Oct. 25, 2005
Morningside College will host two events in celebration of the World Year of Physics during the month of November.
Dr. Thomas Hockey, professor of astronomy at the University of Northern Iowa, will lecture on the impact of Albert Einstein on Thursday, Nov. 3, at 7 p.m. in the UPS Auditorium of the Lincoln Center, 3627 Peters Avenue.
Local astronomers Frank Heffner and Ron Thompson of Sioux City and Dr. Gary Turner of Lawton, Iowa, will host a star party on Monday, Nov. 7, from 6 to 9 p.m. outside the Walker Science Center, 1707 Morningside Avenue. Turner is assistant professor of mathematical sciences at Morningside and the organizer of the event. (photo of aurora borealis in skies over Lawton, Iowa, taken in 2004 by Dr. Gary Turner.)
Both events are free and open to the public. Hockey’s appearance is sponsored by the American Institute of Physics, the American Physical Society, and Morningside’s Society of Physics Students, Engineering Physics program, and Academic and Cultural Arts Series (ACAS).
The year 2005 has been named the World Year of Physics in recognition of the 100th anniversary of Albert Einstein’s “Miracle Year,” in which he published three landmark papers, and the subsequent advances in the field of physics. His papers dealt with Brownian motion, relativity, and photoelectric effect.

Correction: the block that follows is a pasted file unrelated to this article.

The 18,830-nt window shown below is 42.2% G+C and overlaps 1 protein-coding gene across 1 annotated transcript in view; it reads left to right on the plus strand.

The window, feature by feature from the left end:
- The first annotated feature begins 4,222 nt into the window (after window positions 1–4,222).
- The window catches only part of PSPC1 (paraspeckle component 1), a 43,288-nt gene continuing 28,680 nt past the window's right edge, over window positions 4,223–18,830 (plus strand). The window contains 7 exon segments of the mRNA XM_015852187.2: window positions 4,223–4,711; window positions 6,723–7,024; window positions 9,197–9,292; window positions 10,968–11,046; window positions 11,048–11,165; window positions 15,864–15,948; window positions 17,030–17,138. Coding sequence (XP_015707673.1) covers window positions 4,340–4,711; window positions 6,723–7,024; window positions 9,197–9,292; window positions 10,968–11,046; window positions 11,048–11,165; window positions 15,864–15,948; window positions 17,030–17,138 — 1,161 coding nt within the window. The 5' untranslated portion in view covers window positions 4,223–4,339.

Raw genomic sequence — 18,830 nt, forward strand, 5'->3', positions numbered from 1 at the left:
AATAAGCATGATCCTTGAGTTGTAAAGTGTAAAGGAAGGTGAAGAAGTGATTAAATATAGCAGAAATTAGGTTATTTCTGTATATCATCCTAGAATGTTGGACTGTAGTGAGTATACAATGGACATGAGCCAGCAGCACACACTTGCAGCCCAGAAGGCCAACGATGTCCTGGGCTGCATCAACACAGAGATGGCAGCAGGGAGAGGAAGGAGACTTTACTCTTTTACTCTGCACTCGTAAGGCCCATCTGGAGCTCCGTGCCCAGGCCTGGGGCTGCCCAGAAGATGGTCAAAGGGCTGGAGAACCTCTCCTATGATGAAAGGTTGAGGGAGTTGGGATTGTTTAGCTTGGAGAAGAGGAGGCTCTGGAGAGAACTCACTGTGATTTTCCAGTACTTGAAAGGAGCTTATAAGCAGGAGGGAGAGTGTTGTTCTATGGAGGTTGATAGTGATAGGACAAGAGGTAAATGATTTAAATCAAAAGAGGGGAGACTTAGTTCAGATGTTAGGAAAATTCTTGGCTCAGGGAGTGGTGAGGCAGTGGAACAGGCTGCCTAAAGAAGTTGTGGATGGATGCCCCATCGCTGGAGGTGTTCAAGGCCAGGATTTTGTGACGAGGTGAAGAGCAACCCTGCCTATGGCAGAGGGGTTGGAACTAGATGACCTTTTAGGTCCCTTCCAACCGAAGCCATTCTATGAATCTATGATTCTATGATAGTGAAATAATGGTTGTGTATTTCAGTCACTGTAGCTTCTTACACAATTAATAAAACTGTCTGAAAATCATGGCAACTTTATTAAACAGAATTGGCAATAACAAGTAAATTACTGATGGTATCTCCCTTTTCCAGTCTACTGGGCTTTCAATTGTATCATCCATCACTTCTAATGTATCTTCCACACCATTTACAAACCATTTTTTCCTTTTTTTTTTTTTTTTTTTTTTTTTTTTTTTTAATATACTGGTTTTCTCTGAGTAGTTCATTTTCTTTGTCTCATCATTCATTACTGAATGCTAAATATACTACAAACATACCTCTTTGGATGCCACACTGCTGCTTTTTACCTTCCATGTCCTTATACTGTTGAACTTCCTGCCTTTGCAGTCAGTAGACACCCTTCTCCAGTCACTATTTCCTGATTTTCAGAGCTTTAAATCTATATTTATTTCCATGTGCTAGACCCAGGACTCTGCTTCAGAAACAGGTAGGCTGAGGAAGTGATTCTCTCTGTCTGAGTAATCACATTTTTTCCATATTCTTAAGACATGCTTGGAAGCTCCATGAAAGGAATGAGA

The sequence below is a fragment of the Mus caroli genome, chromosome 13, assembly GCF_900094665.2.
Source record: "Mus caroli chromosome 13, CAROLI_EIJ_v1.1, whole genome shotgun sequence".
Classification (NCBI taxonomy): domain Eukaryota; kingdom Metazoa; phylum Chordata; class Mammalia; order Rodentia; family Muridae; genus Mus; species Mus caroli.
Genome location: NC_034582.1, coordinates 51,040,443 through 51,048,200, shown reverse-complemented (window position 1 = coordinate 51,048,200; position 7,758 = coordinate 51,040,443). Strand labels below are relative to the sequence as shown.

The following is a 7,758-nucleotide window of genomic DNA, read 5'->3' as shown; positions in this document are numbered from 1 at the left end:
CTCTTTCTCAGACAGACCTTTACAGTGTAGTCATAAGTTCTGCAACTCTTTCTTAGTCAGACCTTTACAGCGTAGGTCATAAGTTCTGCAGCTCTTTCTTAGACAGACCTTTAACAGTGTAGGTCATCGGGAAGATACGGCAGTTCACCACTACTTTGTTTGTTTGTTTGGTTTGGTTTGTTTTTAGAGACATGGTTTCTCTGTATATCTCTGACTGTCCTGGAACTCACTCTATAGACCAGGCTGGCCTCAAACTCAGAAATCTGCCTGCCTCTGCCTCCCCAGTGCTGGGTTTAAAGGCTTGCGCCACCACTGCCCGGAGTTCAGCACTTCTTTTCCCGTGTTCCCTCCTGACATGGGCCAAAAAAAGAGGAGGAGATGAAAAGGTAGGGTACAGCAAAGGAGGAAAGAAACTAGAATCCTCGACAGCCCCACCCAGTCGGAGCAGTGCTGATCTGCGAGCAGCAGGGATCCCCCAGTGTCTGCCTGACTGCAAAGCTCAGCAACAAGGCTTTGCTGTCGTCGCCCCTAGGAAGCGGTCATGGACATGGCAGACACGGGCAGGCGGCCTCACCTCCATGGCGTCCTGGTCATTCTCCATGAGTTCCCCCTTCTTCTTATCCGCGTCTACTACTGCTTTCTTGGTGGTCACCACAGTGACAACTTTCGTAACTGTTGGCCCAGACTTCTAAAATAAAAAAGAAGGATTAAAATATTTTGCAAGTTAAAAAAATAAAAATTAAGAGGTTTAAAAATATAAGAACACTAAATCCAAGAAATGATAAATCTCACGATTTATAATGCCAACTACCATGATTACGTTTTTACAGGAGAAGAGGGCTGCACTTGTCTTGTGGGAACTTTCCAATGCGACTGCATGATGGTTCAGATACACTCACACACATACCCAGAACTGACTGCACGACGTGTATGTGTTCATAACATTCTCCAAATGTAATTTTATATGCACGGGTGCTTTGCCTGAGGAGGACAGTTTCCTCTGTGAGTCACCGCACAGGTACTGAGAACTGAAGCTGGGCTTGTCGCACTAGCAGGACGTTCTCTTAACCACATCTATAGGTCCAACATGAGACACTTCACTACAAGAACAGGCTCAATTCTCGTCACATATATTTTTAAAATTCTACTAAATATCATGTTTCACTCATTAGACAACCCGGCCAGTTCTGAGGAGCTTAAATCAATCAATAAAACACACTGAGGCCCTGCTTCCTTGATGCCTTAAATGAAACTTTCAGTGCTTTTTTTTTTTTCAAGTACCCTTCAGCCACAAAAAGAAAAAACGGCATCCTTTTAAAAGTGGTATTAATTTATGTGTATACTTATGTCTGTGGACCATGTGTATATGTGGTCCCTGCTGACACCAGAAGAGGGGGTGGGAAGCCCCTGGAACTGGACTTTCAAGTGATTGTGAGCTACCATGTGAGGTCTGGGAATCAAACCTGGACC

Hockey’s presentation, “What’s the Big Deal with Einstein,” will distinguish why Einstein has become an icon and why he deserves to be such an icon. Hockey will also discuss Einstein’s contributions to the science of astronomy and the impact of his 1905 papers.
Hockey has researched the history of planetary astronomy in light of the modern search for planets orbiting other stars, the astronomy of solar eclipses and comets, and the archeoastronomy of pre-historic peoples. He graduated from Massachusetts Institute of Technology in 1980 with a degree in planetary science. He holds master’s degrees in secondary education and astronomy and an interdisciplinary doctorate in astronomy, history, and philosophy from New Mexico State University.
The star party will coincide with the close approach of Mars, which will rise to a viewing altitude at approximately 7 p.m. Persons who wish to attend are invited to bring telescopes. In the event of bad weather, the event will be postponed to Wednesday, Nov. 9. Weather related decisions will be posted on the Morningside College Website at http://webs.morningside.edu/engphys/outreach.
Turner, a graduate of Warwick University, Coventry, United Kingdom, has been at Morningside since 2001. He holds a master’s degree in astronautics and space engineering from Cranfield University, Bedford, United Kingdom, and a doctorate in astrophysics from Iowa State University.